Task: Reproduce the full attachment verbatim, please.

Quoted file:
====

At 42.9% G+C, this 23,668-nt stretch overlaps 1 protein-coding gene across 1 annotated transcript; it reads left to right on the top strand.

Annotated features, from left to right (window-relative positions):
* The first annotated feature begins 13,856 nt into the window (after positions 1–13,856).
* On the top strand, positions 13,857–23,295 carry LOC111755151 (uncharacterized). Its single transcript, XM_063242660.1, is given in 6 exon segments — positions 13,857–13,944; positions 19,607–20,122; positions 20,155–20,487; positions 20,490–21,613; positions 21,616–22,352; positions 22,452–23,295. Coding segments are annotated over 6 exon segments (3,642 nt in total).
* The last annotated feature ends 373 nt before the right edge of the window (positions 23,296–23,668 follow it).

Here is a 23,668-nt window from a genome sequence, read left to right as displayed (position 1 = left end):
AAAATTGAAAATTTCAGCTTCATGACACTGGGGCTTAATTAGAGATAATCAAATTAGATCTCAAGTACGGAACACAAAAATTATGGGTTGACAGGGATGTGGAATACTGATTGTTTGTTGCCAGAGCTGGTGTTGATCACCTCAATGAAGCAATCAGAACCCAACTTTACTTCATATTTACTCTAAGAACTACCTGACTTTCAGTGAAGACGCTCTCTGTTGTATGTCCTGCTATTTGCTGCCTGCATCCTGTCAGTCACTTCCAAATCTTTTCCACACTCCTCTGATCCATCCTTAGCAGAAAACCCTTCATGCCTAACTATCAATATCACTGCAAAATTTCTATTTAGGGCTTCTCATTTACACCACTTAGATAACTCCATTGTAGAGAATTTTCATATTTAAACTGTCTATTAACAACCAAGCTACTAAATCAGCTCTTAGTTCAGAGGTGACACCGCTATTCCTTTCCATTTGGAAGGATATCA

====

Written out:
At 42.9% G+C, this 23,668-nt stretch overlaps 1 protein-coding gene across 1 annotated transcript; it reads left to right on the top strand.

Annotated features, from left to right (window-relative positions):
* The first annotated feature begins 13,856 nt into the window (after positions 1–13,856).
* On the top strand, positions 13,857–23,295 carry LOC111755151 (uncharacterized). Its single transcript, XM_063242660.1, is given in 6 exon segments — positions 13,857–13,944; positions 19,607–20,122; positions 20,155–20,487; positions 20,490–21,613; positions 21,616–22,352; positions 22,452–23,295. Coding segments are annotated over 6 exon segments (3,642 nt in total).
* The last annotated feature ends 373 nt before the right edge of the window (positions 23,296–23,668 follow it).

Here is a 23,668-nt window from a genome sequence, read left to right as displayed (position 1 = left end):
AAAATTGAAAATTTCAGCTTCATGACACTGGGGCTTAATTAGAGATAATCAAATTAGATCTCAAGTACGGAACACAAAAATTATGGGTTGACAGGGATGTGGAATACTGATTGTTTGTTGCCAGAGCTGGTGTTGATCACCTCAATGAAGCAATCAGAACCCAACTTTACTTCATATTTACTCTAAGAACTACCTGACTTTCAGTGAAGACGCTCTCTGTTGTATGTCCTGCTATTTGCTGCCTGCATCCTGTCAGTCACTTCCAAATCTTTTCCACACTCCTCTGATCCATCCTTAGCAGAAAACCCTTCATGCCTAACTATCAATATCACTGCAAAATTTCTATTTAGGGCTTCTCATTTACACCACTTAGATAACTCCATTGTAGAGAATTTTCATATTTAAACTGTCTATTAACAACCAAGCTACTAAATCAGCTCTTAGTTCAGAGGTGACACCGCTATTCCTTTCCATTTGGAAGGATATCA